The Painted Veil – A book Review


Every month in the Oprah magazine, a celebrity would name his/her favourite book. Eg: this month, actor John Crusack’s favourite book is To Kill A Mocking Bird – my favourite too. Many times, the author Somerset Maugham comes up again and again and I tell myself I must read at least one of his books. So I picked up the book The Painted Veil from a book warehouse sale, mainly because I had watched the movie and would at least understand the story if the writing is difficult.

This book was first published in 1925. The story is set in Hong Kong and China during that period. Kitty, the elder daughter of a lawyer and his wife had been groomed by her mother to be a catch for any eligible men in the London high society. Thus, she was vain, flighty and somewhat silly. Her mother’s aim was to raise her own status either through her husband, or through her daughters’ marriages. Unfortunately for Kitty, they were too choosy and when her uglier younger sister was proposed first by a man who would inherit a title, in a panic, she quickly settled for bacterologist Walter Fane. Immediately after the wedding, she followed Walter to Hong Kong. There, she had an affair with married man Charlie Townsend and was discovered by Walter. Kitty was very sure Charlie would divorce his wife to marry her but Charlie was a coward. In despair, she accompanied Walter to Cholera infected Mei-Tan-Fu.

At Mei-Tan-Fu, she befriended Waddinton, who in turn introduced her to the Catholic nuns running the convent cum ophanage there. Kitty was deeply touched by the nuns’ selflessness and to pass time, she volunteered herself there and started discovering another side of human nature, one that she was not exposed to in high society London or even Hong Kong.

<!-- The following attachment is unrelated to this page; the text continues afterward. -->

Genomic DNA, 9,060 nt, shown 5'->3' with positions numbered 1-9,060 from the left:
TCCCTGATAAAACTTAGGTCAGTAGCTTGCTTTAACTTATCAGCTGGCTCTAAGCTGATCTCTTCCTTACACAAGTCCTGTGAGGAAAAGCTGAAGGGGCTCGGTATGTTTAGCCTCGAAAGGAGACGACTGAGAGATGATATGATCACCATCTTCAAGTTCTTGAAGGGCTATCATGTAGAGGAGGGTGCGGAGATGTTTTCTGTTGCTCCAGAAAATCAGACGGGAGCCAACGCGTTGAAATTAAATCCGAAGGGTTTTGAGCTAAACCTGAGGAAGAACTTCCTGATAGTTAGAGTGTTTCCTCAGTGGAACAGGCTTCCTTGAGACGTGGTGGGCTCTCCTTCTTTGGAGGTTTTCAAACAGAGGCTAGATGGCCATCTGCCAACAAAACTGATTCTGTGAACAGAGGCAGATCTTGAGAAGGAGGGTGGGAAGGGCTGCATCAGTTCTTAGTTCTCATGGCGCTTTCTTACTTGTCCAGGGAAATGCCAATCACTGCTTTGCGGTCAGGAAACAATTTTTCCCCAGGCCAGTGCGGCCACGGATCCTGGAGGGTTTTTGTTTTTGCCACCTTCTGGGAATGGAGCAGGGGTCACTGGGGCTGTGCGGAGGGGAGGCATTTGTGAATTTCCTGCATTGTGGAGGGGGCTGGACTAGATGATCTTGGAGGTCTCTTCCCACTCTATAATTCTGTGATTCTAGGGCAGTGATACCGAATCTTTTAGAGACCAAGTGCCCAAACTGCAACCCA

Later, she discovered that she was pregnant and even as Walter allowed her to leave the village, she refused, until Walter got infected by Cholera and died.

At the end of the book, Kitty returned to her father, whom she and her mother had despised because he could not afford them more luxuriously, and was shocked to discover that her father too had disliked them as well.

The difference between the book and the movie is the richly worded text that rewards the readers’ imagination.

I quote, "The sky was unclouded and the early sun shed a heavenly mildness on the scene; it was difficult to imagine, on that blithe, fresh, and smiling morn, that the city lay gasping, like a man whose life is being throttled out of him by a maniac’s hands, in the dark clutch of pestilence."

"Beauty is also a gift of God, one of the most rare and precious, and we should be thankful if we are happy enough to possess it and thankful, if we are not, that others possess it for our pleasure."

However, I had a shocked when I first read Kitty’s description of the Chinese ophans – "…their uniform dress, sallow-skinned, stunted, with their flat noses, they looked to her hardly human. They were repulsive."

My copy of the book had a preface in which the author described how he came to write this book – a reward for any would be writer to gain insights to how famous authors get inspiration for their story.

In case you did not know, W Somerset Maugham visited Singapore a few times in the 1920s and 30s and stayed at the Raffles Hotel, which later named a suite after him.

Somerset Maugham Suite (Taken from Raffles Hotel Website)

Somerset Maugham made many trips to the Far East, often stopping off for a few days at Raffles Hotel. His first visit took place in 1921 when he was already an established novelist and dramatist. From this visit and other visits in the 1920s and early 1930s, he produced two collections of his short stories – `The Casuarina Tree’ and `Ah King’.

 

 

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About vickychong

Just an ordinary woman.
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